What is the Essential 8 Cyber Security Framework? A Comprehensive Guide

Australian organisations must adhere to robust cyber security frameworks to protect sensitive data and ensure business continuity. The Australian Cyber Security Centre (ACSC) developed the Essential 8 as a set of baseline strategies to mitigate cyber threats and safeguard business operations.

The Essential 8 offers a comprehensive approach to cyber security, focusing on proactive measures that can significantly reduce the risk of cyber incidents. By implementing these strategies, businesses can enhance their security posture, comply with industry regulations, and protect their reputation.

What is the Essential 8?

The ACSC Essential 8 is a set of recommended strategies developed by the Australian Cyber Security Centre to help organisations bolster their cyber security defences. These strategies are designed to address common cyber threats and vulnerabilities, providing a practical framework that organisations can implement to protect their systems and data.

The primary objectives of the Essential 8 security controls are to:

  • Prevent Cyber-Attacks: Implement measures that reduce the likelihood of cyber threats compromising your systems.
  • Limit the Impact of Incidents: Ensure that, if a breach does occur, its impact is minimised and recovery is swift.
  • Promote Best Practices: Encourage organisations to adopt industry best practices in cyber security, fostering a culture of security awareness and resilience.

Overview of the Essential 8 Security Controls

1. Application Control

Application control involves blocking the execution of unauthorised applications to prevent malware and other unwanted software from running on your systems. Only approved applications are allowed to execute, ensuring that potentially harmful programs are kept at bay.

Implementation Tips:

  • Develop a whitelist of approved applications.
  • Regularly review and update the list to include necessary applications.
  • Use application control software to enforce these rules.
2. Patch Applications

Patching applications involves updating software with the latest security patches to fix vulnerabilities. Unpatched software is a common entry point for attackers, making timely updates crucial.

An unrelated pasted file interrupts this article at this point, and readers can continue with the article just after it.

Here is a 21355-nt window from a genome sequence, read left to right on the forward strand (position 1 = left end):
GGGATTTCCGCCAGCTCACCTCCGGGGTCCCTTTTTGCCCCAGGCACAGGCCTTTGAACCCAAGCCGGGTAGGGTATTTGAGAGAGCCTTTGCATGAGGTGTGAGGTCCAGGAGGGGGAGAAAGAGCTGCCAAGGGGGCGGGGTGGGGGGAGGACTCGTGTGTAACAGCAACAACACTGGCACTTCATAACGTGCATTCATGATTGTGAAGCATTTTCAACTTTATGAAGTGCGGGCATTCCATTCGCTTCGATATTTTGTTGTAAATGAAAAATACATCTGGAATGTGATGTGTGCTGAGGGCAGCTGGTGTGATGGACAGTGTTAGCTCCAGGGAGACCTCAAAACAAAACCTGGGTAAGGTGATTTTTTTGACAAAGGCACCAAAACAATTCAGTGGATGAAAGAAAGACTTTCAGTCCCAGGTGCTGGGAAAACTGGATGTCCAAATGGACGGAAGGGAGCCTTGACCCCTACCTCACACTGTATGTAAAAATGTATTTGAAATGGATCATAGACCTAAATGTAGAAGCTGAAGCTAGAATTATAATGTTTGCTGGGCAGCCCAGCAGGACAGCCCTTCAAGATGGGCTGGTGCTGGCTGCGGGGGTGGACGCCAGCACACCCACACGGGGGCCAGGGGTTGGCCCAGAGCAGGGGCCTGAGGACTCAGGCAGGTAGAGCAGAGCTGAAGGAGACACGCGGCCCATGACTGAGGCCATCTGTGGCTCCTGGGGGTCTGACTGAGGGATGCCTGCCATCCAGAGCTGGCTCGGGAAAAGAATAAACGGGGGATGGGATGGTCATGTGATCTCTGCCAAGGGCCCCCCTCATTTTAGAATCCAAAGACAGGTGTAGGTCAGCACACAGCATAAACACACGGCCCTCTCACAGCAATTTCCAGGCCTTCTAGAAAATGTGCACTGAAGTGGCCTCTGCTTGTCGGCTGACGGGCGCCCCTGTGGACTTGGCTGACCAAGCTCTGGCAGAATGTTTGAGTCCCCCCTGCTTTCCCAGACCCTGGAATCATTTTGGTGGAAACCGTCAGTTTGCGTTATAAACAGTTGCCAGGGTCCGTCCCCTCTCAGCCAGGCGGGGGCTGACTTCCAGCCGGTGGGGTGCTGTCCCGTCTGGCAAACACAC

Best Practices:

  • Establish a regular patching schedule.
  • Prioritise patches based on the severity of the vulnerabilities they address.
  • Test patches in a controlled environment before deploying them to production systems.
3. Patch Operating Systems

Similar to application patching, keeping operating systems updated is vital for closing security gaps. This includes not only applying patches but also upgrading to newer versions when older ones reach end-of-life.

OS Management Strategies:

  • Use automated patch management tools to streamline the process.
  • Monitor for new patches released by operating system vendors.
  • Create a rollback plan in case a patch causes issues.
4. Microsoft Office Macro Settings Configuration

Macros can be exploited to deliver malware. Configuring macro settings helps prevent unauthorised macros from executing, thus protecting your systems.

Configuring Macro Settings:

  • Disable macros by default and only enable them for trusted documents.
  • Use group policies to enforce macro settings across the organisation.
  • Educate users about the risks associated with macros and encourage them to be cautious when enabling them.
5. User Application Hardening

User application hardening involves securing applications that frequently interact with the internet, such as web browsers, email clients, and office suites. This reduces the attack surface and mitigates the risk of exploitation.

Key Practices:

  • Disable unnecessary features and services.
  • Apply security configurations recommended by vendors.
  • Regularly update and patch user applications.
6. Restrict Administrative Privileges

Limiting administrative access reduces security risks of malicious activities and accidental changes that could compromise security.

Admin Access Controls:

  • Implement the principle of least privilege, granting users only the access they need.
  • Use role-based access control (RBAC) to manage permissions.
  • Regularly review and audit admin accounts to ensure compliance.
7. Multi-factor Authentication (MFA)

MFA adds an extra layer of security by requiring users to provide multiple forms of identification before gaining access to systems and data.

How to Implement MFA:

  • Enforce MFA for all remote access and critical systems.
  • Choose MFA solutions that are user-friendly and integrate seamlessly with your existing infrastructure.